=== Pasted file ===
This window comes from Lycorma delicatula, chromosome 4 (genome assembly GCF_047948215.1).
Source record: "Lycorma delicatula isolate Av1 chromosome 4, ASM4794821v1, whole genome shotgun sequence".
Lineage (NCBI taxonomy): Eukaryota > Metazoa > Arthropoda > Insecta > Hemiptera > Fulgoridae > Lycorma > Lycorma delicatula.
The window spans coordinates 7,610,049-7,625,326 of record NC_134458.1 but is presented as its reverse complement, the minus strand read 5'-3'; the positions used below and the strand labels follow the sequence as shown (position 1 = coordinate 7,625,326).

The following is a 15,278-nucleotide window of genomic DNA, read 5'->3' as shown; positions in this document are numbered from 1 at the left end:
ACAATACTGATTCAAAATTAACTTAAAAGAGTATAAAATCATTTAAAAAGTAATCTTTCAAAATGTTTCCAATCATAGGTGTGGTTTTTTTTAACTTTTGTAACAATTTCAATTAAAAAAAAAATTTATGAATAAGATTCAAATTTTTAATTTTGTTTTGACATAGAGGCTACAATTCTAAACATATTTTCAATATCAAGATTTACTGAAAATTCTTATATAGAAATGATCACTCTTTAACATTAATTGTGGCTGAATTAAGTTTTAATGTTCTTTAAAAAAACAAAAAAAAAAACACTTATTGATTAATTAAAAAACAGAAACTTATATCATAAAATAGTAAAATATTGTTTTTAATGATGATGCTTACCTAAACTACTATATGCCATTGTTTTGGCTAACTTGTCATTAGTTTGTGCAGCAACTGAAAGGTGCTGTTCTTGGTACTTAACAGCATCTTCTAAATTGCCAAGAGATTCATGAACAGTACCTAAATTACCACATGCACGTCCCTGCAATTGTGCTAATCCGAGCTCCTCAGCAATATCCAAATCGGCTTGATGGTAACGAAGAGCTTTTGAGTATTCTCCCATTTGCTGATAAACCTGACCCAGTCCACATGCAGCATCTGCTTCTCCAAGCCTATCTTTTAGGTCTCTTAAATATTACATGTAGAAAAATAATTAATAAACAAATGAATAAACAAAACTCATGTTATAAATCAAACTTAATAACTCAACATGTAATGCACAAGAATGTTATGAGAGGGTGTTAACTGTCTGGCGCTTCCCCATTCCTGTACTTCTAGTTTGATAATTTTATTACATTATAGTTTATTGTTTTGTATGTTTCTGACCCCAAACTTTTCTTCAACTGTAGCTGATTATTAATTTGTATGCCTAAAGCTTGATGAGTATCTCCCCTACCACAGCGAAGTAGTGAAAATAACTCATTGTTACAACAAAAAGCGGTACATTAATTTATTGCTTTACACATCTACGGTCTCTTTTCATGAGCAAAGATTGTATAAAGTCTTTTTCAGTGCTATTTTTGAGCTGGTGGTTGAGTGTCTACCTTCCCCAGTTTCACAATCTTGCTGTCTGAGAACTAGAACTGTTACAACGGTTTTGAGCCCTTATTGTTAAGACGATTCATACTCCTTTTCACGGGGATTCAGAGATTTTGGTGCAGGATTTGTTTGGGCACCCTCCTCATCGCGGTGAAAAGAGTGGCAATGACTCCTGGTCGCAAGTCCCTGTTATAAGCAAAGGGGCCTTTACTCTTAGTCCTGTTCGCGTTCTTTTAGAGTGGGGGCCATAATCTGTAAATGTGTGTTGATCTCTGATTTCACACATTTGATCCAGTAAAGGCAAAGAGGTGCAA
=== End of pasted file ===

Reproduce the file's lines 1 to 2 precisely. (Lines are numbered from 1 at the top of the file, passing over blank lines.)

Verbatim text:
This window comes from Lycorma delicatula, chromosome 4 (genome assembly GCF_047948215.1).
Source record: "Lycorma delicatula isolate Av1 chromosome 4, ASM4794821v1, whole genome shotgun sequence".